Entries linking to camelopard
"large ruminant quadruped used in Asia and Africa as a beast of burden," Old English camel, perhaps via Old North French camel (Old French chamel, Modern French chameau), from Latin camelus, from Greek kamelos, from Hebrew or Phoenician gamal, perhaps related to Arabic jamala "to bear."
Another Old English word for the beast was olfend, apparently based on confusion of camels with elephants in a place and time when both were unknown but for travelers' vague descriptions. The confusion was general in the older Germanic languages (Gothic ulbandus, Old High German olbenta, Old Saxon olbhunt, Old Norse ulfaldi). Also compare camelopard. Of the two distinct species, the Arabian has one hump (the lighter, thoroughbred variety is the dromedary); the Bactrian has two. The camel-walk dance style is recorded from 1919.
long-necked ruminant animal of Africa, 1590s, giraffa, from Italian giraffa, from Arabic zarafa, probably from an African language. Earlier Middle English spellings varied wildly, depending on the foreign source, and included jarraf, ziraph, and gerfauntz, some apparently directly from Arabic, the last reflecting some confusion with olifaunt "elephant."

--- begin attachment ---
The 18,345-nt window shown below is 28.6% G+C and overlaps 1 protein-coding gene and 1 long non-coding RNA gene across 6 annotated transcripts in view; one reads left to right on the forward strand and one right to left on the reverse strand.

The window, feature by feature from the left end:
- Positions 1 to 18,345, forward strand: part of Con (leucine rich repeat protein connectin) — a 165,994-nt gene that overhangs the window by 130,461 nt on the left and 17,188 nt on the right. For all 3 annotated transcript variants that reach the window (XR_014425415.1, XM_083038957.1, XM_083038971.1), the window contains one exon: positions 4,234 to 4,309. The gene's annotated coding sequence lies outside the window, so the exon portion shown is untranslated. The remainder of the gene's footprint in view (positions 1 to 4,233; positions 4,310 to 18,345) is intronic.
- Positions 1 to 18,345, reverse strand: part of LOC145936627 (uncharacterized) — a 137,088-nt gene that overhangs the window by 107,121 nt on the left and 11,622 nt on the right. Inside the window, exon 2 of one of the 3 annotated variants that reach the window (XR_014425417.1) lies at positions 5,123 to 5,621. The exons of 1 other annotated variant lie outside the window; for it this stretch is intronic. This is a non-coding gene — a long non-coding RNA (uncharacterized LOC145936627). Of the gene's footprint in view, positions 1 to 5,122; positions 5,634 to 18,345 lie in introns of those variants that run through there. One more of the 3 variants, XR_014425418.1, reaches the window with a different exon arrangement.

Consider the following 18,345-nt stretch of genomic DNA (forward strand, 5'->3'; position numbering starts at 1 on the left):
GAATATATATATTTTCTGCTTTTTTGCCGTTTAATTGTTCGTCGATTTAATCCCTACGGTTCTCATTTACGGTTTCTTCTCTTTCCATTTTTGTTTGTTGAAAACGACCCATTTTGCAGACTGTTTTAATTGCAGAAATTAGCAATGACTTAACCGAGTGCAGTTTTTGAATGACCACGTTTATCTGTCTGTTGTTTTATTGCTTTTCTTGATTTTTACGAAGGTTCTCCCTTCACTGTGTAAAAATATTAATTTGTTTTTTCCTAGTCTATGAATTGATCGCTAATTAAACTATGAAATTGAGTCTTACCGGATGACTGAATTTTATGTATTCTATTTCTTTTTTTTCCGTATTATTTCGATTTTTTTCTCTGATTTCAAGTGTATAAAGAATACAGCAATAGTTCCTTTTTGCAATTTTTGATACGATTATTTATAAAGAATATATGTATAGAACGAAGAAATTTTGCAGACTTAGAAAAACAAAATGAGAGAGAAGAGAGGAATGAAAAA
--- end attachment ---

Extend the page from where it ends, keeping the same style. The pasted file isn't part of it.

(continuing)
In Arabye, þei ben clept Gerfauntz; þat is a best pomelee or spotted .. but a lityll more high þan is a stede, But he hath the necke a xxti cubytes long. [Mandeville's Travels, c. 1425]
The modern form of the English word is attested by c. 1600 and is via French girafe (13c.). Replaced earlier camelopard (from Latin camelopardalis), which was the basis form the name of the "giraffe" constellation Camelopardalis, among those added to the map 1590s by Flemish cartographer Petrus Plancius.